An article in Reuter's today called attention to a concern that the "War on Terror" is eroding rights on a worldwide scale. If you've read the news in the past 5 years you've read about this ad nauseum, but it is something important to think about. This article seems to really focus attention on the U.S. as the central reason that these rights are degrading. It points to a report put together by the International Commission of Jurists saying that many countries are pointing to abuses by the U.S. to justify their own abuses. I think that the U.S. should be a symbol and an example of freedom, and I think that it has not been recently, but I don't think that a lot of these countries can fairly use our recent actions to justify abuses they have committed for years.
It's pretty well established at this point that the U.S. engaged in questionable practices in dealing with prisoners apprehended in the "War on Terror." I think it is necessary, now that we are a few years removed from the initial emotions driving the beginning of the fight against terrorism, to objectively assess what we need to do to fight terrorism and, at the same time, preserve civil and human rights. While it is necessary to preserve these rights, it may also be time for people to evaluate the new nature of the fight we are now in, and what it will take to protect people. I think it may be necessary for some rights to change a little bit in order to effectively fight terrorism. We are no longer fighting an enemy similar to forces that are traditionally fielded. Terrorists are acquiring technological abilities and operational capabilities that rival those of nation-states in the past. Technology has created the ability to make weapons of mass destruction (nuclear, chemical, and biological) small enough to be deployed by one person or a small group of people. Proliferation of weapons in general allows small groups of terrorists to pack a big punch if they decide to launch an attack. Terrorists are also gaining more and more ability in the computer field which could puts any number of vital resources at risk. Adding to these abilities are the small size of the groups that terrorists can operate effectively in. You can track movements of large military forces with satelites and other equipment, but terrorists operate in much smaller numbers, and, as I said above, these small groups are able to cause damage on a similar or greater scale than the traditional military unit.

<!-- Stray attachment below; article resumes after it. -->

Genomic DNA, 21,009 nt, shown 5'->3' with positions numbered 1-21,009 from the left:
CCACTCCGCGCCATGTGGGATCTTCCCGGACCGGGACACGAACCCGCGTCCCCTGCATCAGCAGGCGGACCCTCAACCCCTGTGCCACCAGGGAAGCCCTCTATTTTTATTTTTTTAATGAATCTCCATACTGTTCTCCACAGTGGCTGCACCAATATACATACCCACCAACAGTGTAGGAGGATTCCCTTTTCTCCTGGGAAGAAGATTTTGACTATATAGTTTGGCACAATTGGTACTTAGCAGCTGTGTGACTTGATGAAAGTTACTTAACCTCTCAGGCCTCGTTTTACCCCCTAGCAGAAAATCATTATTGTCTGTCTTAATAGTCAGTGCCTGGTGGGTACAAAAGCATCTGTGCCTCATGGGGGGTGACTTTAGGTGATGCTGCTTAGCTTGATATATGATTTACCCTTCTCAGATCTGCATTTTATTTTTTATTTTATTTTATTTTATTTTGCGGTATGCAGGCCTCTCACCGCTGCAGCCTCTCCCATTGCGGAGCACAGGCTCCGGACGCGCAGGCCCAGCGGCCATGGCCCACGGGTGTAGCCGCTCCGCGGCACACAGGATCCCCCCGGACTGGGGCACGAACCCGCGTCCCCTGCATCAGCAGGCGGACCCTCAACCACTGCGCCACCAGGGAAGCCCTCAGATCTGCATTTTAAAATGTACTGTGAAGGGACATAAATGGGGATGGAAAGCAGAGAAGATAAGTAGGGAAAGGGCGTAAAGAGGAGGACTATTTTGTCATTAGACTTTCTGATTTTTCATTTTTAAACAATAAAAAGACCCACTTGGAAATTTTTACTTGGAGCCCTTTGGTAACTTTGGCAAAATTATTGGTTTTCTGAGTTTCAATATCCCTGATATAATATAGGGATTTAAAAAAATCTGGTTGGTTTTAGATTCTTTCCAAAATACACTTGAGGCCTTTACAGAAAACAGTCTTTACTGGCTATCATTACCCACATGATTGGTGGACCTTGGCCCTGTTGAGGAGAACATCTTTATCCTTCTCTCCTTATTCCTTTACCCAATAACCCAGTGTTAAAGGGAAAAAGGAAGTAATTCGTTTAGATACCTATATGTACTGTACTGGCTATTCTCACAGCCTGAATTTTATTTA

Don't get me wrong. I'm not saying that people should be willing to abdicate all of their fundamental rights. I'm just saying that I think we are going to have to live with the fact that the nature of conflict is changing, and so too must the laws attaching to that conflict. I don't know what sorts of changes we will have to make, but I think we may have to be ready to accept certain intrusions that we don't recognize now.